The Power of One: My Mother’s Lesson from April 15/45

The Power of One: My Mother's Lesson from April 15, 1945

“… And whoever saves a single life is considered by Scripture to have saved the whole world.” (Sanhedrin 37a, Babylonian Talmud)

On April 15, 1945, my mother was liberated by the British Army in the Bergen-Belsen death camp. The camp had been divided between men and women. My mother and her aunt searched among the dying and dead on the men’s side to possibly find relatives who may have survived. Recognizing a familiar face, my mother told her aunt that she had known this young man as her brother’s childhood friend. Against her aunt’s advice, my mother and her aunt picked up this young man and saved him from certain death. Five years later, my mother and this young man were married. When she describes her heroic act, my mother always mentions the quote above regarding the impact of saving a single life. Indeed, because of her heroic act, my family came into being and is now seeing a fourth generation. One person chose to act in a most difficult time. I call this the ‘Power of One’.

As we follow the lightning speed of increasingly difficult news during this COVID-19 pandemic I’ve been inspired by acts of selflessness and caring by so many people on so many different fronts. The healthcare workers who are fighting the front-line battle to save tens of thousands of lives are creating a legendary story that will be told for many years to come. The first responders including paramedics, police officers and firefighters who are risking their own lives to carry out their duties on a daily basis continue to amaze us even as many of them have contracted the virus. And until now, people who are usually considered every day workers going about their daily business have become true heroes in this unfolding drama. They are the supermarket employees, truck and transit drivers, and pharmacists who are out there every day making sure that all of us have or receive our basic needs while we stay at home. There are the pop-up volunteers putting themselves at personal risk while delivering food and basic needs. Each of these individuals is expressing the ‘Power of One’ because each action they take, no matter the risk, will make a difference for all of our lives. Their actions are keeping us all safe and alive and we must recognize that.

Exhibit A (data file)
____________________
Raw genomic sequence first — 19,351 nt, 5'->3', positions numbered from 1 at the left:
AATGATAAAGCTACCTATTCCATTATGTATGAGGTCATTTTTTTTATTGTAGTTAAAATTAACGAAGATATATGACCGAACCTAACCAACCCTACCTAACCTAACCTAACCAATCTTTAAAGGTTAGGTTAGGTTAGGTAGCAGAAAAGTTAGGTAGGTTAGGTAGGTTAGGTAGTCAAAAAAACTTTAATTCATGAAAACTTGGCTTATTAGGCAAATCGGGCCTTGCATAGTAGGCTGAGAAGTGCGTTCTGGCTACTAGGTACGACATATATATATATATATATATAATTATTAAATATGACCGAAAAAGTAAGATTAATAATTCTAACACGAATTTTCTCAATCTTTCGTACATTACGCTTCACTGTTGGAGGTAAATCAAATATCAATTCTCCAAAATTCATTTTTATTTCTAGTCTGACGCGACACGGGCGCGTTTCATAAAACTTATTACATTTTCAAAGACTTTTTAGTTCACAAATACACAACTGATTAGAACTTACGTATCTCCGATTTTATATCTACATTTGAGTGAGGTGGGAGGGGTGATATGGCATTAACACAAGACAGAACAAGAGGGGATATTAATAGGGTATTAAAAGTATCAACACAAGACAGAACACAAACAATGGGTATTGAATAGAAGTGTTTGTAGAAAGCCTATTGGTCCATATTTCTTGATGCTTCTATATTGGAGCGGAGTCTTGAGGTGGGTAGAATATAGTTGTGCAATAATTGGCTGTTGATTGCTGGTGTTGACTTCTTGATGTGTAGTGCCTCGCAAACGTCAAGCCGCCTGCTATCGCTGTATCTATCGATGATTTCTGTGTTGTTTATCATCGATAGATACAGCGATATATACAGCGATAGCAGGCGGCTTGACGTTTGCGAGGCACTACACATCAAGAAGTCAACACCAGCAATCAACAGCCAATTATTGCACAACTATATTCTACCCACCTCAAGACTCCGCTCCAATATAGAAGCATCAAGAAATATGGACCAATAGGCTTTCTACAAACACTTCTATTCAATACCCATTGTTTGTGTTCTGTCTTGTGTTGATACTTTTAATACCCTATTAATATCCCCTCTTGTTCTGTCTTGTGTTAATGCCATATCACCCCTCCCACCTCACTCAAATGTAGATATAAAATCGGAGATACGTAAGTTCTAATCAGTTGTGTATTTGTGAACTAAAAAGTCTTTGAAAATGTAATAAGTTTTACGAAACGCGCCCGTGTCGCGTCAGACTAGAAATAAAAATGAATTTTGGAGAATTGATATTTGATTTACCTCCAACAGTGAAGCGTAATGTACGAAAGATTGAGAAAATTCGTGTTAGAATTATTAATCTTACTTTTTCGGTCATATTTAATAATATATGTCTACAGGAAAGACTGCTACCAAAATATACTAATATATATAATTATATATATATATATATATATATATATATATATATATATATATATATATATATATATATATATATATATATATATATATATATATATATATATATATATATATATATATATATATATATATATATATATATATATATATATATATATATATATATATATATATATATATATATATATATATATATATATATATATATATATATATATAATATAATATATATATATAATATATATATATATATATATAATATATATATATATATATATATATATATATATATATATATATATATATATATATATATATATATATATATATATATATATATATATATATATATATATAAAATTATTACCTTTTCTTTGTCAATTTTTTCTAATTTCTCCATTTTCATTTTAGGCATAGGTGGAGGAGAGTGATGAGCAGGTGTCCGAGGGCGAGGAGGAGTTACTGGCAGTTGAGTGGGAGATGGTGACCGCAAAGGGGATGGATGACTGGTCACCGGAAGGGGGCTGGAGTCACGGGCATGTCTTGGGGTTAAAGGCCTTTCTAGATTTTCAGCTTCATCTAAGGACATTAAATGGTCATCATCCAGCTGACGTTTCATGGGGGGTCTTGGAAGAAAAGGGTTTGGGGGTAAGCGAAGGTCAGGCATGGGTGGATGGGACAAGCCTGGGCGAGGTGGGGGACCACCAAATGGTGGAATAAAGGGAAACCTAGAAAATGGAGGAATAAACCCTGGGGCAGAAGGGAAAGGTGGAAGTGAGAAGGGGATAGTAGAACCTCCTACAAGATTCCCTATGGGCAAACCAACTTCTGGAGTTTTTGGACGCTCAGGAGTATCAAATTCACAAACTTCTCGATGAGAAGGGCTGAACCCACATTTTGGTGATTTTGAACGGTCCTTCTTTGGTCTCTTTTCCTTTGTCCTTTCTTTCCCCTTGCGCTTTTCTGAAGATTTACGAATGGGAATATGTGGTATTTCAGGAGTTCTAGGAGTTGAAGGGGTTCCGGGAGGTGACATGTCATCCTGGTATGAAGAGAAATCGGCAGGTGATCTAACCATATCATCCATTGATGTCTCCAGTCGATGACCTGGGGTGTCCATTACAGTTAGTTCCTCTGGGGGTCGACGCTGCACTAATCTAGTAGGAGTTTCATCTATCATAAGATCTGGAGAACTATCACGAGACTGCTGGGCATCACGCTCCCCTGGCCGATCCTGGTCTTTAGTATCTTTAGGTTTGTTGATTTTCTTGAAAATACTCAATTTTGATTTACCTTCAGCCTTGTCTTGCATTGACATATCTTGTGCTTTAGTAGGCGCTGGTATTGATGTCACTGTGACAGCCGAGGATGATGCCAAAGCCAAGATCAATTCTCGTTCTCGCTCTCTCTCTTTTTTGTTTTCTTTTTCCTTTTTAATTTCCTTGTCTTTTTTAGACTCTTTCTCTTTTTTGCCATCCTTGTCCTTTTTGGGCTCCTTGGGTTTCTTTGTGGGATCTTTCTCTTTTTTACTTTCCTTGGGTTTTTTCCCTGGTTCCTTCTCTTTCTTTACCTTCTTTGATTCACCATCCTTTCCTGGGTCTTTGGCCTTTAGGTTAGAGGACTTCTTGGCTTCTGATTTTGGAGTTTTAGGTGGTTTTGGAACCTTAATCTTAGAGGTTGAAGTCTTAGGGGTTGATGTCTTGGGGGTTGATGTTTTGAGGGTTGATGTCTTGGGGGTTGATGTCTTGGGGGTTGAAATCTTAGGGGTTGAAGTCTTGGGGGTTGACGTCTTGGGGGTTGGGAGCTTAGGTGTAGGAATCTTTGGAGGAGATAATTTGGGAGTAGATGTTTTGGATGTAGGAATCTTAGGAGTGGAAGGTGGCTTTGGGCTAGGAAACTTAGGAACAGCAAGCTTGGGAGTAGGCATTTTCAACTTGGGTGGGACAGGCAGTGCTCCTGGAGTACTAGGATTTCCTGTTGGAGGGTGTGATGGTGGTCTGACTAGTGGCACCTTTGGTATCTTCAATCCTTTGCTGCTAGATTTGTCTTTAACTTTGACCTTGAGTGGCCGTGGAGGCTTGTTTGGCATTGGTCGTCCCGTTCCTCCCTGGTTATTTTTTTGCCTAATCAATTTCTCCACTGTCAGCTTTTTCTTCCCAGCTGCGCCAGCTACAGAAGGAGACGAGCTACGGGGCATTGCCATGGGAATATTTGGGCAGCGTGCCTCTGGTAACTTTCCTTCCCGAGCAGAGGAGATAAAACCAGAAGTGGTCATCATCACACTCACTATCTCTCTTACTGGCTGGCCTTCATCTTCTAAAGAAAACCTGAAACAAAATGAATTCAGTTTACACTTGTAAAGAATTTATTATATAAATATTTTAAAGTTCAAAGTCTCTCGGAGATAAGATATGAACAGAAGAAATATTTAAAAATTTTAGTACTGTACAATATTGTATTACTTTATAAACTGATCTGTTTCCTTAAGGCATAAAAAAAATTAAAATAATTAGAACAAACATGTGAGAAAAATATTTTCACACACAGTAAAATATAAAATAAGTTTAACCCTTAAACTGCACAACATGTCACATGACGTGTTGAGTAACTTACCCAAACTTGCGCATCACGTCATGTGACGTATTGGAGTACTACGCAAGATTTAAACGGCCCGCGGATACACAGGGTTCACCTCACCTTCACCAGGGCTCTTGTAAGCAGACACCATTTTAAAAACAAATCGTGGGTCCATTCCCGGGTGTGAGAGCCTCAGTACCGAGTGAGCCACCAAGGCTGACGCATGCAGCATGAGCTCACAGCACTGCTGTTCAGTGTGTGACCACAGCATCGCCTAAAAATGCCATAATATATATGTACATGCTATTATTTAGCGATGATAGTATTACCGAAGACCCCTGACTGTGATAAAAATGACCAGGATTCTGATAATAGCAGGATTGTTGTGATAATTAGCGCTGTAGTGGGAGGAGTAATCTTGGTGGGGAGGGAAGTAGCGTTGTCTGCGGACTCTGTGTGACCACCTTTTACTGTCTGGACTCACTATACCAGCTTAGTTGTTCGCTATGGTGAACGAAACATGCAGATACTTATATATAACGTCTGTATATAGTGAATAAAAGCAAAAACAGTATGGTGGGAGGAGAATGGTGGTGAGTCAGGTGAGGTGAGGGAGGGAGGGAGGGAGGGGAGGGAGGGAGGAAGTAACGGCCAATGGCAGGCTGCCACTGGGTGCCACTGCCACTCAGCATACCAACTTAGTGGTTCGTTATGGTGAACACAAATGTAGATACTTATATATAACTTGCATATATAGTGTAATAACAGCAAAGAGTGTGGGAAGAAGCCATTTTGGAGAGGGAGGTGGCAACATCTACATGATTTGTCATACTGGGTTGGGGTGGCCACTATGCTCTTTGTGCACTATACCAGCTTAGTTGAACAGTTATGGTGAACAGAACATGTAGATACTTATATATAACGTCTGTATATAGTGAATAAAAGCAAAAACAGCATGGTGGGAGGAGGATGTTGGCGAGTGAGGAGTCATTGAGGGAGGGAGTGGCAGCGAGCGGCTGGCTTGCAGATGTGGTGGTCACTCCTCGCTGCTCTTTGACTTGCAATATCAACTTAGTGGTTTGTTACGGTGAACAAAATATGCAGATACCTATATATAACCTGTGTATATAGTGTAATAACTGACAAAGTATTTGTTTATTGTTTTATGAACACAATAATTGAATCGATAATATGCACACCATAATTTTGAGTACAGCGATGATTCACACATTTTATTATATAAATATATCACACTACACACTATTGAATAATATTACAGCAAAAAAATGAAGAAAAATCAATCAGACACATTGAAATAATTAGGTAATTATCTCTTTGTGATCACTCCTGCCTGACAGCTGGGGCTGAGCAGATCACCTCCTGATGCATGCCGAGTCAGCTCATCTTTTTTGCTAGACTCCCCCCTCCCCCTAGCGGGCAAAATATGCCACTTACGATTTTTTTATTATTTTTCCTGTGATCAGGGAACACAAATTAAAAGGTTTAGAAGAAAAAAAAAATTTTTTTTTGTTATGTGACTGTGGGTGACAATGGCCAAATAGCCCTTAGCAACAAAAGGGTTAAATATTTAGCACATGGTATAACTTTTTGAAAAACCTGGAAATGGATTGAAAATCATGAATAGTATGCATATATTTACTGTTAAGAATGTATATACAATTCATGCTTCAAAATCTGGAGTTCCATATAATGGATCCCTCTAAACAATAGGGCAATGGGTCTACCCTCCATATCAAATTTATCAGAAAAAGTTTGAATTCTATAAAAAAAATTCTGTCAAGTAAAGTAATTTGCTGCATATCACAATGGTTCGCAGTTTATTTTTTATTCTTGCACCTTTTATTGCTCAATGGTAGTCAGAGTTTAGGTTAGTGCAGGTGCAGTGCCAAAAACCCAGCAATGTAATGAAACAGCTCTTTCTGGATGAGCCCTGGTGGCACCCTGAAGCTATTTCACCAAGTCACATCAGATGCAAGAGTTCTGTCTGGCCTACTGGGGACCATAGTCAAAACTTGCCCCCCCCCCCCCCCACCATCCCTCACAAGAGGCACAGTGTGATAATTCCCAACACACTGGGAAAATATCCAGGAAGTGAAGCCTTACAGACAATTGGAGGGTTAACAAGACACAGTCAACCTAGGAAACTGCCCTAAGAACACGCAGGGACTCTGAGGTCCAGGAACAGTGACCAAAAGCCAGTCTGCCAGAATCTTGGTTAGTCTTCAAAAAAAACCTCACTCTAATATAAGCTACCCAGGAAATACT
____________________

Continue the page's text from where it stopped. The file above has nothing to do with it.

While you’re practicing social distancing and staying safely at home how can you express your own ‘Power of One’? How can you make a significant contribution that will impact everybody else? The answer is you’re already contributing by practicing self-isolation in your home. You’re making a small but important impact on flattening the pandemic curve so fewer people become sick and the system can treat those who require intensive care. But why stop there? There’s more you can personally contribute which will help your neighbours, community and country survive this crisis. Ask yourself what skills and abilities you have that could be useful to help others? Do you have any talents or experience that can be utilized for the greater good? You might be a parent caring for your children while self-isolating at home or you’re working from home now and your daily hours are filled with activities. Nevertheless, many of you do have more time on your hands then you’ve had for years. You can fill your time with Netflix or Amazon Prime but is there more you can do? Ask yourself, “What is the best of me and how can I apply it right now to make a difference?” Many people feel very isolated and alone right now. Can you spend more time reaching out to others by phone, text or video call? Can you check in on those less fortunate or the elderly and make sure they’re okay? Or can you help organize innovative ideas right out of your own home to lift the spirits of others? Explore your creative side. Through your talent and your caring, you can make a difference!